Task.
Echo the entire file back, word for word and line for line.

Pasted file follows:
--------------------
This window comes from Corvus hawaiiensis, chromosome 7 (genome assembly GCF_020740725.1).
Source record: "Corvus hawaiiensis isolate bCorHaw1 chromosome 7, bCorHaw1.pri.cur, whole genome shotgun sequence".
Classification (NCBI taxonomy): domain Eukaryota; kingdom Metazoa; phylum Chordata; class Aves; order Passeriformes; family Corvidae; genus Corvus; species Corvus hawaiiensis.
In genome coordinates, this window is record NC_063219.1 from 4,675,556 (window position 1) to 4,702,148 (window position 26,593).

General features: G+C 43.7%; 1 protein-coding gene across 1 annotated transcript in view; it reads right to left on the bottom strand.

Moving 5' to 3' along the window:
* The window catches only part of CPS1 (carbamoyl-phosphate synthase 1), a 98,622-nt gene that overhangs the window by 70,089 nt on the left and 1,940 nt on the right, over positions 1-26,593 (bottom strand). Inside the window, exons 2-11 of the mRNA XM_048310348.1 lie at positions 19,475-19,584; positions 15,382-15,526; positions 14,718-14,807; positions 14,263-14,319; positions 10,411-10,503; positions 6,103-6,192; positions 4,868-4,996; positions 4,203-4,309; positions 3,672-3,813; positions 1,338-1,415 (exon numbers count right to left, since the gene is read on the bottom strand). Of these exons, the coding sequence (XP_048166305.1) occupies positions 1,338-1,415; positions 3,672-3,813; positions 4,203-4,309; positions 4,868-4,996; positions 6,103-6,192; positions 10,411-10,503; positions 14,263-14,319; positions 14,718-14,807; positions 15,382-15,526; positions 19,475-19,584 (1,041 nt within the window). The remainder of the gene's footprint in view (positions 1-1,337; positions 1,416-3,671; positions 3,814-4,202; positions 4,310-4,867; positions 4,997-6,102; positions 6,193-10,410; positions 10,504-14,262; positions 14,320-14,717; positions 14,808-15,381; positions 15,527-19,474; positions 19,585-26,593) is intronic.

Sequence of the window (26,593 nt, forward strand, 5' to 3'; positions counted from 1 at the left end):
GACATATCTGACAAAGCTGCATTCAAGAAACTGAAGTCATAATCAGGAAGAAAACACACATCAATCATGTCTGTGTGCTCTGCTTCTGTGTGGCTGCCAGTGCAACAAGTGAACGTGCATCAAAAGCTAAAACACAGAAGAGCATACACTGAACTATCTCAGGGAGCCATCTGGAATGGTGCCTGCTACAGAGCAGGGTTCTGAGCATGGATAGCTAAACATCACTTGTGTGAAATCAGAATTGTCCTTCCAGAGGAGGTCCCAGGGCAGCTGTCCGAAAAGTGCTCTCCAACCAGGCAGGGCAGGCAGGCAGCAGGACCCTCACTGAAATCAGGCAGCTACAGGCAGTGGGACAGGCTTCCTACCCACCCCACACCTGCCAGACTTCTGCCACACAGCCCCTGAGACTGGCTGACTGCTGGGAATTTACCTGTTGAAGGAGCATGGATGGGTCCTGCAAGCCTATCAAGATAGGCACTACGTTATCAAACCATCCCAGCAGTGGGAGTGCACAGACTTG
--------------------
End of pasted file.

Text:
This window comes from Corvus hawaiiensis, chromosome 7 (genome assembly GCF_020740725.1).
Source record: "Corvus hawaiiensis isolate bCorHaw1 chromosome 7, bCorHaw1.pri.cur, whole genome shotgun sequence".
Classification (NCBI taxonomy): domain Eukaryota; kingdom Metazoa; phylum Chordata; class Aves; order Passeriformes; family Corvidae; genus Corvus; species Corvus hawaiiensis.
In genome coordinates, this window is record NC_063219.1 from 4,675,556 (window position 1) to 4,702,148 (window position 26,593).

General features: G+C 43.7%; 1 protein-coding gene across 1 annotated transcript in view; it reads right to left on the bottom strand.

Moving 5' to 3' along the window:
* The window catches only part of CPS1 (carbamoyl-phosphate synthase 1), a 98,622-nt gene that overhangs the window by 70,089 nt on the left and 1,940 nt on the right, over positions 1-26,593 (bottom strand). Inside the window, exons 2-11 of the mRNA XM_048310348.1 lie at positions 19,475-19,584; positions 15,382-15,526; positions 14,718-14,807; positions 14,263-14,319; positions 10,411-10,503; positions 6,103-6,192; positions 4,868-4,996; positions 4,203-4,309; positions 3,672-3,813; positions 1,338-1,415 (exon numbers count right to left, since the gene is read on the bottom strand). Of these exons, the coding sequence (XP_048166305.1) occupies positions 1,338-1,415; positions 3,672-3,813; positions 4,203-4,309; positions 4,868-4,996; positions 6,103-6,192; positions 10,411-10,503; positions 14,263-14,319; positions 14,718-14,807; positions 15,382-15,526; positions 19,475-19,584 (1,041 nt within the window). The remainder of the gene's footprint in view (positions 1-1,337; positions 1,416-3,671; positions 3,814-4,202; positions 4,310-4,867; positions 4,997-6,102; positions 6,193-10,410; positions 10,504-14,262; positions 14,320-14,717; positions 14,808-15,381; positions 15,527-19,474; positions 19,585-26,593) is intronic.

Sequence of the window (26,593 nt, forward strand, 5' to 3'; positions counted from 1 at the left end):
GACATATCTGACAAAGCTGCATTCAAGAAACTGAAGTCATAATCAGGAAGAAAACACACATCAATCATGTCTGTGTGCTCTGCTTCTGTGTGGCTGCCAGTGCAACAAGTGAACGTGCATCAAAAGCTAAAACACAGAAGAGCATACACTGAACTATCTCAGGGAGCCATCTGGAATGGTGCCTGCTACAGAGCAGGGTTCTGAGCATGGATAGCTAAACATCACTTGTGTGAAATCAGAATTGTCCTTCCAGAGGAGGTCCCAGGGCAGCTGTCCGAAAAGTGCTCTCCAACCAGGCAGGGCAGGCAGGCAGCAGGACCCTCACTGAAATCAGGCAGCTACAGGCAGTGGGACAGGCTTCCTACCCACCCCACACCTGCCAGACTTCTGCCACACAGCCCCTGAGACTGGCTGACTGCTGGGAATTTACCTGTTGAAGGAGCATGGATGGGTCCTGCAAGCCTATCAAGATAGGCACTACGTTATCAAACCATCCCAGCAGTGGGAGTGCACAGACTTG